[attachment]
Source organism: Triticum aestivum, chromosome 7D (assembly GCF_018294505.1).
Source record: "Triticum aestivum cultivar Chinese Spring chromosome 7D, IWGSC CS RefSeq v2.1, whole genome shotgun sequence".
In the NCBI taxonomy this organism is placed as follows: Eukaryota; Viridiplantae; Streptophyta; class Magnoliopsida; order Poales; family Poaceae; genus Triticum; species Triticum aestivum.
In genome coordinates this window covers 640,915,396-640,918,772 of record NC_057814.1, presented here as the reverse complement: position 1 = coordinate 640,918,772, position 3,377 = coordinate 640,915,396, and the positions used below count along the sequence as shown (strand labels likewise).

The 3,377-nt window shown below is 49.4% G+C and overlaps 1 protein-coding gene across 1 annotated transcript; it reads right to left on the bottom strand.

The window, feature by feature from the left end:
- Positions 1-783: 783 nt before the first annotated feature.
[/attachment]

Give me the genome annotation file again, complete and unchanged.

Source organism: Triticum aestivum, chromosome 7D (assembly GCF_018294505.1).
Source record: "Triticum aestivum cultivar Chinese Spring chromosome 7D, IWGSC CS RefSeq v2.1, whole genome shotgun sequence".
In the NCBI taxonomy this organism is placed as follows: Eukaryota; Viridiplantae; Streptophyta; class Magnoliopsida; order Poales; family Poaceae; genus Triticum; species Triticum aestivum.
In genome coordinates this window covers 640,915,396-640,918,772 of record NC_057814.1, presented here as the reverse complement: position 1 = coordinate 640,918,772, position 3,377 = coordinate 640,915,396, and the positions used below count along the sequence as shown (strand labels likewise).

The 3,377-nt window shown below is 49.4% G+C and overlaps 1 protein-coding gene across 1 annotated transcript; it reads right to left on the bottom strand.

The window, feature by feature from the left end:
- Positions 1-783: 783 nt before the first annotated feature.